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Antiviral Res. 2016 Oct;134:58-62. doi: 10.1016/j.antiviral.2016.08.024. Epub 2016 Aug 28.

Brincidofovir (CMX-001) for refractory and resistant CMV and HSV infections in immunocompromised cancer patients: A single-center experience.

Author information

1
Department of Infectious Diseases, Infection Control, and Employee Health, The University of Texas MD Anderson Cancer Center, Houston, TX, USA.
2
Department of Infectious Diseases, Infection Control, and Employee Health, The University of Texas MD Anderson Cancer Center, Houston, TX, USA; Department of Medicine, Section of Infectious Diseases, Baylor College of Medicine, Houston, TX, USA. Electronic address: elchaer.firas@gmail.com.
3
Division of Pharmacy, The University of Texas MD Anderson Cancer Center, Houston, TX, USA.
4
Department of Stem Cell Transplantation, The University of Texas MD Anderson Cancer Center, Houston, TX, USA.
5
Department of Infectious Diseases, Infection Control, and Employee Health, The University of Texas MD Anderson Cancer Center, Houston, TX, USA. Electronic address: rfchemaly@mdanderson.org.

Abstract

BACKGROUND:

The emergence of resistance to available antiviral drugs may cause higher Cytomegalovirus (CMV)-associated morbidity and mortality in hematopoietic cell transplant (HCT) recipients. Few novel antiviral drugs are being developed with potential effect against refractory or resistant CMV infections. Brincidofovir, an oral nucleotide analog and prodrug of cidofovir, has shown in vitro activity against CMV.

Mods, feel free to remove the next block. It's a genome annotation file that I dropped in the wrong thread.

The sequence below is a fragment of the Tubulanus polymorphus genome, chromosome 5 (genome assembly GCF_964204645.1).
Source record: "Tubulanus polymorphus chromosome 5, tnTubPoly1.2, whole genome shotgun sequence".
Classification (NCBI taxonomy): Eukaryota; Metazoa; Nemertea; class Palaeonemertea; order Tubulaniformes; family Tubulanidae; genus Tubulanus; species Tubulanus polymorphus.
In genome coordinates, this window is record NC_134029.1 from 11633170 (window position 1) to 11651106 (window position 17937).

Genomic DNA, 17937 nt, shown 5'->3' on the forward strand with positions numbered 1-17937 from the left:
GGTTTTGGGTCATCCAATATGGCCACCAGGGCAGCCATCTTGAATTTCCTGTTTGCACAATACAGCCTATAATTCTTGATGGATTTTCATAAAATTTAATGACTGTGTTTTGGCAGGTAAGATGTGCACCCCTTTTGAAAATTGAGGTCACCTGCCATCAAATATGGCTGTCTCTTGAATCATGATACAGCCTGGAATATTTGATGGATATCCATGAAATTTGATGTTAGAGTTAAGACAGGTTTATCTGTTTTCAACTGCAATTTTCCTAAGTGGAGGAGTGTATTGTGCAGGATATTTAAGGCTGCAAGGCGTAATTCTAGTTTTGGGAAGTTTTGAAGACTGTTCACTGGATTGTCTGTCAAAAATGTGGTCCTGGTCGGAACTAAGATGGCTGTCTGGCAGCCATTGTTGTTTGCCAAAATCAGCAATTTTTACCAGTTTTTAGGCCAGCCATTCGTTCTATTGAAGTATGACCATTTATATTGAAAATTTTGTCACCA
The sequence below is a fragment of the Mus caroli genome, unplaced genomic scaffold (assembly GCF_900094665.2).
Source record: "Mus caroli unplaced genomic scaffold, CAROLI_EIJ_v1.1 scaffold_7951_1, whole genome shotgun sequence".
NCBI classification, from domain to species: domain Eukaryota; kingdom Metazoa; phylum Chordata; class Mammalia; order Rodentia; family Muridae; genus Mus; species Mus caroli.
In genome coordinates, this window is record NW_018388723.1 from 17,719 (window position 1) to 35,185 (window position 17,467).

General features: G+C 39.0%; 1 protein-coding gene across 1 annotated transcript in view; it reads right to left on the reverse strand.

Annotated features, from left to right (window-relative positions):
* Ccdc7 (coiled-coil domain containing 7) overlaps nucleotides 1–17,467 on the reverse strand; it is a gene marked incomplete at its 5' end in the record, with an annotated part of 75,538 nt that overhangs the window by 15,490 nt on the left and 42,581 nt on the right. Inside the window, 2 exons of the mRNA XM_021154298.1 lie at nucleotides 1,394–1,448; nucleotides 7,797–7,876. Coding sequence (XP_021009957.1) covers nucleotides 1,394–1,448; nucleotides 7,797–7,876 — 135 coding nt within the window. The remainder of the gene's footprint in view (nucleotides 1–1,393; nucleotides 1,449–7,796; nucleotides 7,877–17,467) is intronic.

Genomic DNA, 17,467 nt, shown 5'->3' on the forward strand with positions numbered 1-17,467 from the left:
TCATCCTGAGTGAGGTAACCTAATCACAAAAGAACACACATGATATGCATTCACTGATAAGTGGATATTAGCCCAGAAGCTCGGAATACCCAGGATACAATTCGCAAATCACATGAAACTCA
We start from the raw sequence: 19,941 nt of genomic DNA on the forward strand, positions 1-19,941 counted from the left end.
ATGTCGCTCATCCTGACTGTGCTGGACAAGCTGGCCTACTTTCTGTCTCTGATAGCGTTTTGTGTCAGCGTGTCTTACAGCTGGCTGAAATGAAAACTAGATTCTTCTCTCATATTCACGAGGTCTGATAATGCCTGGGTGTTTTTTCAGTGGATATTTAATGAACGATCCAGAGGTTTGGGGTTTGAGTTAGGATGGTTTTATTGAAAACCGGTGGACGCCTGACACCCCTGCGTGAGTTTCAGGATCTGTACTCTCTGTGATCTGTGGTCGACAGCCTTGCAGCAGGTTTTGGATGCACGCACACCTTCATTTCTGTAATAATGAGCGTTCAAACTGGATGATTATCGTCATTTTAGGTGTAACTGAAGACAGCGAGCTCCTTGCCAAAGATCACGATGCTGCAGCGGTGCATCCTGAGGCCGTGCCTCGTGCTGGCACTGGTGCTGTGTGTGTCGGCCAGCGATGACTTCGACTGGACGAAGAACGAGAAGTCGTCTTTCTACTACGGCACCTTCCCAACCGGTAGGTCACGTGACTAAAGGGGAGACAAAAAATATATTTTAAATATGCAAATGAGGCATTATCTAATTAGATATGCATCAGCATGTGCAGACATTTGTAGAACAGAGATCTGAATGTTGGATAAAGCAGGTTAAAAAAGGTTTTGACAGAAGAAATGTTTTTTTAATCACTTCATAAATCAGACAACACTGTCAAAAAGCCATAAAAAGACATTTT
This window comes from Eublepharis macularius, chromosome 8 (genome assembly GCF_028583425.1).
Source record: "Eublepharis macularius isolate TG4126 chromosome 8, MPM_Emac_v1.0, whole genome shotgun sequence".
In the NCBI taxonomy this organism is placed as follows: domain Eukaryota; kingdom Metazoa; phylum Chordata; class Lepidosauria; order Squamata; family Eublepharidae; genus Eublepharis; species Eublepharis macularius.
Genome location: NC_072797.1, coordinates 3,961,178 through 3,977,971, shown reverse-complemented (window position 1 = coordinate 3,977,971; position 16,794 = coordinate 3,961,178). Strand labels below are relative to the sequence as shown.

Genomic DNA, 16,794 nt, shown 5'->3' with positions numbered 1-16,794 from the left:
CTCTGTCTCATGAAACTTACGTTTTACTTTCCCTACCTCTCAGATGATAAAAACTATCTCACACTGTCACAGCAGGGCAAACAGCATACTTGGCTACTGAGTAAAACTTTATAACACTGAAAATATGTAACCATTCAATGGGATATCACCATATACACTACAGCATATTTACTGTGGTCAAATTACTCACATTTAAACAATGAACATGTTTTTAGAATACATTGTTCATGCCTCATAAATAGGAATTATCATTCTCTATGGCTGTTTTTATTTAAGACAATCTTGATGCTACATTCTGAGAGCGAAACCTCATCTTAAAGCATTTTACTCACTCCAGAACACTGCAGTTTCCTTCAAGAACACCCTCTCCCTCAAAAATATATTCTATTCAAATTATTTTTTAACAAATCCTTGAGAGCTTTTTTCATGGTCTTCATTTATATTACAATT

METHODS:

We reviewed data of 4 cancer patients with resistant CMV or herpes simplex virus (HSV) infections and were treated with brincidofovir under emergency IND application.

RESULTS:

Three out of the 4 patients with resistant CMV or HSV infections responded to brincidofovir. Brincidofovir achieved virological response in 2 patients with confirmed UL97 mutation (ganciclovir-resistant CMV infection), but failed to control CMV when a specific UL54 mutation was present (conferring resistance to foscarnet and cidofovir), as seen with patient 3. Furthermore, brincidofovir was effective for treatment of acyclovir resistant HSV infection, as described in patient 4 which is in alignment with the high in vitro potency of brincidofovir (about 100-fold more than acyclovir) for inhibition of HSV replication. Only one patient had brincidofovir-related diarrhea without any evidence of concurrent gastrointestinal GVHD.

CONCLUSION:

Without the nephrotoxicity of cidofovir, brincidofovir could be an effective alternative for CMV-resistant and HSV-resistant infections. Combination therapy of brincidofovir with other antiviral agent, at a conventional or a lower dose, could be considered to potentiate efficacy and minimize side effects of the approved antiviral agents.

KEYWORDS:

Brincidofovir; Cancer; Cytomegalovirus; Herpes simplex virus; Resistance

PMID:
27582067
DOI:
10.1016/j.antiviral.2016.08.024
[Indexed for MEDLINE]

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